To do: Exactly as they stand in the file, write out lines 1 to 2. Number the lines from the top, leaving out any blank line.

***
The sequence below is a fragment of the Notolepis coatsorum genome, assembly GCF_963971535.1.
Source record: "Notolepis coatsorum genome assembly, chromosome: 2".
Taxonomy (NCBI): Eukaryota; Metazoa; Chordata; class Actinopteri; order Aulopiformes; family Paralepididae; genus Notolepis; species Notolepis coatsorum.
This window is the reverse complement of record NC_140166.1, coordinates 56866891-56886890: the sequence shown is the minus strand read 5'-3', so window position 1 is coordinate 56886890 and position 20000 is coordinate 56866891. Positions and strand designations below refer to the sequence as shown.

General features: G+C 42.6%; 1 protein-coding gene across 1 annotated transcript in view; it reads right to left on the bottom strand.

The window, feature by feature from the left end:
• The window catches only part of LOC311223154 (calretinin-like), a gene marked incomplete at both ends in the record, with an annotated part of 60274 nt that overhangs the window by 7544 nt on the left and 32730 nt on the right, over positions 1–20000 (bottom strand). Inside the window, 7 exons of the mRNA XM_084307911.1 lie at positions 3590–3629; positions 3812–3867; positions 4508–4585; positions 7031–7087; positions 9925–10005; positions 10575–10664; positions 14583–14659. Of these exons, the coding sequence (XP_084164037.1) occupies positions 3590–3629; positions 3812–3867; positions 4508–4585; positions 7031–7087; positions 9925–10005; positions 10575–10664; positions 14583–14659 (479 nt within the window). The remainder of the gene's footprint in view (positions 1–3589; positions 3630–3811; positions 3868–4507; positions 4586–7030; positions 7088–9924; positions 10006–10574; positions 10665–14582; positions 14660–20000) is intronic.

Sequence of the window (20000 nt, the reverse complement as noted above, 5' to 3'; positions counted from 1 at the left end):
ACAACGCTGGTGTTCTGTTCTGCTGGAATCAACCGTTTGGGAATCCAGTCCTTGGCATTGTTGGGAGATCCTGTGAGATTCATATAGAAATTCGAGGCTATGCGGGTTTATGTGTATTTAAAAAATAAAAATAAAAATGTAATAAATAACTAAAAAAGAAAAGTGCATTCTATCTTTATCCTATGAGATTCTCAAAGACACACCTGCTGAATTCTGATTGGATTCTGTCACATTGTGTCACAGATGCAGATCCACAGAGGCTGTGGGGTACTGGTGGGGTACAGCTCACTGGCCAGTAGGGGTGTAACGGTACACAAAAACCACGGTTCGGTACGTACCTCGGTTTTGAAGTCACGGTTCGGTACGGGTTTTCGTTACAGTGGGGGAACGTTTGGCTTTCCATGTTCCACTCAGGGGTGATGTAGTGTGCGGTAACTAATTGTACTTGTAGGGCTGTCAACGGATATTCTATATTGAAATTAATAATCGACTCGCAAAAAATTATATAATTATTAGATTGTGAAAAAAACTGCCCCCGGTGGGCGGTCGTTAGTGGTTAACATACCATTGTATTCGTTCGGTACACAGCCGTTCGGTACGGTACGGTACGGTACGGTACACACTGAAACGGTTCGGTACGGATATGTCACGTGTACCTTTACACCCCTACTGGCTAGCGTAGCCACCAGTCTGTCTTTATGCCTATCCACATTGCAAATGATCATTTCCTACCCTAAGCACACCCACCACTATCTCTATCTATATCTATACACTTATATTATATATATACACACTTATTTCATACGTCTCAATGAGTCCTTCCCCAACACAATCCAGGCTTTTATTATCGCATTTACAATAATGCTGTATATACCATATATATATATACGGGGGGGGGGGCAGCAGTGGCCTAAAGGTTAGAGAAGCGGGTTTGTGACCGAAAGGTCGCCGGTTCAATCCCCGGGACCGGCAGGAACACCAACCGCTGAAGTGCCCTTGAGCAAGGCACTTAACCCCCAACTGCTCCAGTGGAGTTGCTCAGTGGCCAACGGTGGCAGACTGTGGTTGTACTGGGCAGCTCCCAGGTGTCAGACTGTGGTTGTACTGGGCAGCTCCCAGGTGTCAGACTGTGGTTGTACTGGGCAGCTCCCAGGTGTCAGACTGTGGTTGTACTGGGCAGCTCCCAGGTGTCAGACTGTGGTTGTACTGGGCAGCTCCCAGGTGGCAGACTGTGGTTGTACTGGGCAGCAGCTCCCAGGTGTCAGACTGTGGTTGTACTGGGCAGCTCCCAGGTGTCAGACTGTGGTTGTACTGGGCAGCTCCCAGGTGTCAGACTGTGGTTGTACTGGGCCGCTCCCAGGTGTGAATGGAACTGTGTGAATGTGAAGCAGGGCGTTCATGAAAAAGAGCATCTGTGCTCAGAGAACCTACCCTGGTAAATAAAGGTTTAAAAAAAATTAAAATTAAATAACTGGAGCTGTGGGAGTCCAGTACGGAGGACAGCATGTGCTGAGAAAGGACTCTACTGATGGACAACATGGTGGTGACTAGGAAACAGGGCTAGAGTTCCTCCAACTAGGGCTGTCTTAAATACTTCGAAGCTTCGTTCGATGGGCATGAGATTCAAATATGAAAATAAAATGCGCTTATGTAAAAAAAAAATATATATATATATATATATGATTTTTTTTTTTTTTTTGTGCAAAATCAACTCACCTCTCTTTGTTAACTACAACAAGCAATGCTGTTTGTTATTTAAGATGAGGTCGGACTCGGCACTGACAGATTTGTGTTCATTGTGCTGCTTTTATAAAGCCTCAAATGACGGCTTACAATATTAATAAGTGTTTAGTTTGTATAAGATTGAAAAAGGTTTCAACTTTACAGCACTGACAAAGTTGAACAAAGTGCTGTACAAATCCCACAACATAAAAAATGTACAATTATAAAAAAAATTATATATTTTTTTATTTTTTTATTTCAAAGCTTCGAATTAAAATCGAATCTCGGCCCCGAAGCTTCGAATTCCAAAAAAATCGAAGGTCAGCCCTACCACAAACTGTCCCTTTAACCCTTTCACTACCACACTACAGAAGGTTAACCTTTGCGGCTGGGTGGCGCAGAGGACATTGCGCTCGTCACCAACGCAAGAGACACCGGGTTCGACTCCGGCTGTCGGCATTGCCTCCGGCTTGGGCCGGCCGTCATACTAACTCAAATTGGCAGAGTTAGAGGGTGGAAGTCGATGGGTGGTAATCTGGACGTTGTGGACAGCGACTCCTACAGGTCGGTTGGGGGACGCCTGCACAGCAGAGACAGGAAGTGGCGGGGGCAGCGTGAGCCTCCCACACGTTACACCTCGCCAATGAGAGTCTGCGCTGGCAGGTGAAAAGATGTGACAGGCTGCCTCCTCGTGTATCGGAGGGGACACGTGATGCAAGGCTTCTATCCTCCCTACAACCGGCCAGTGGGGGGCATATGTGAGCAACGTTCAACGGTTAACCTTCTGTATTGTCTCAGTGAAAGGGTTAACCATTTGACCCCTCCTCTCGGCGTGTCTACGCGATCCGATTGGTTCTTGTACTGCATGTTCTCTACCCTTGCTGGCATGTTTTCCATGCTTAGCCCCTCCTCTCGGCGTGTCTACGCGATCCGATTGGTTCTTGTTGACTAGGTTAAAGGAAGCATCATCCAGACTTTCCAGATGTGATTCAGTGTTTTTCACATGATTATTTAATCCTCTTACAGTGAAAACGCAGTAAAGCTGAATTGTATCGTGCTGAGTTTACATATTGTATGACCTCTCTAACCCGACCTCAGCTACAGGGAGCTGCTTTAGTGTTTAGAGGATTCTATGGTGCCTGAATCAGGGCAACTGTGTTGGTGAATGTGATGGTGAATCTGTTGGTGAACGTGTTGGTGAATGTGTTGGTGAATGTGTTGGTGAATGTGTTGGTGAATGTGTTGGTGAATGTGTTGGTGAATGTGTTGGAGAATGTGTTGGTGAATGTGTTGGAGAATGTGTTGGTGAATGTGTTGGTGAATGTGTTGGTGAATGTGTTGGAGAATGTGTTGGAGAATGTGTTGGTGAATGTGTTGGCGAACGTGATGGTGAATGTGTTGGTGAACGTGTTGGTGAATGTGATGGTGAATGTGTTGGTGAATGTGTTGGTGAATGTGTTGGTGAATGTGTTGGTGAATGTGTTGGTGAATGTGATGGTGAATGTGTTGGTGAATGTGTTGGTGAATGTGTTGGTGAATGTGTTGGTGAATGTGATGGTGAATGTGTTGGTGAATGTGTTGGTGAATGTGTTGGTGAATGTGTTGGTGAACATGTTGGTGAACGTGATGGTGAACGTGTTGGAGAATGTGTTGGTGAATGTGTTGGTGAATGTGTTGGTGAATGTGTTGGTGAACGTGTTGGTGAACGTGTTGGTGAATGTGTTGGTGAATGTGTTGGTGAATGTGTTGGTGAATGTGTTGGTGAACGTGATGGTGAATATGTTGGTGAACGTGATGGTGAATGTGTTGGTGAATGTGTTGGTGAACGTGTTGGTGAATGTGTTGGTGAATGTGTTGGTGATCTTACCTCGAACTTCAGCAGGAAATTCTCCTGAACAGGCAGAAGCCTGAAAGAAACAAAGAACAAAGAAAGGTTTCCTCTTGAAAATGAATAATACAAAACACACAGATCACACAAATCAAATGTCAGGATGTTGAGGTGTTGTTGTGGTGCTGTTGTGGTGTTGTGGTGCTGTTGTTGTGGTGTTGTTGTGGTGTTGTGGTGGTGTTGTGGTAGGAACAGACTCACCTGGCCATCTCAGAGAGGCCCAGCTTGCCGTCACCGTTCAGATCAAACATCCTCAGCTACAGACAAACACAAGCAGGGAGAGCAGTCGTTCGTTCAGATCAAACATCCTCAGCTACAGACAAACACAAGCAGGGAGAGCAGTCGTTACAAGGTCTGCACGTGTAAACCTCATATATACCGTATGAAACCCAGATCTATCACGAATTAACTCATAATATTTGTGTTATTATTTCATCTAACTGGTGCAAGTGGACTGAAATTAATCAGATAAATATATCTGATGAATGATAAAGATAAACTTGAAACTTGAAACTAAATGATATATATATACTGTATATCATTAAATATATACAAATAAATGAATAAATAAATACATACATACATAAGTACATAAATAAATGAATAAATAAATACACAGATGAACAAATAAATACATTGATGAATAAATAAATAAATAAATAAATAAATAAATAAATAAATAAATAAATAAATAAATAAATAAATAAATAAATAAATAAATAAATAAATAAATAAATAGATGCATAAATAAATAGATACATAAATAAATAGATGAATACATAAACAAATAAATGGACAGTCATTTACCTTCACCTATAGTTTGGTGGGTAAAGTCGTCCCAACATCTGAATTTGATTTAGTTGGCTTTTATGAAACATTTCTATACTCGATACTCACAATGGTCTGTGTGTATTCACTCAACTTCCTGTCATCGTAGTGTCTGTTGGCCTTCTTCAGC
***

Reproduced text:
The sequence below is a fragment of the Notolepis coatsorum genome, assembly GCF_963971535.1.
Source record: "Notolepis coatsorum genome assembly, chromosome: 2".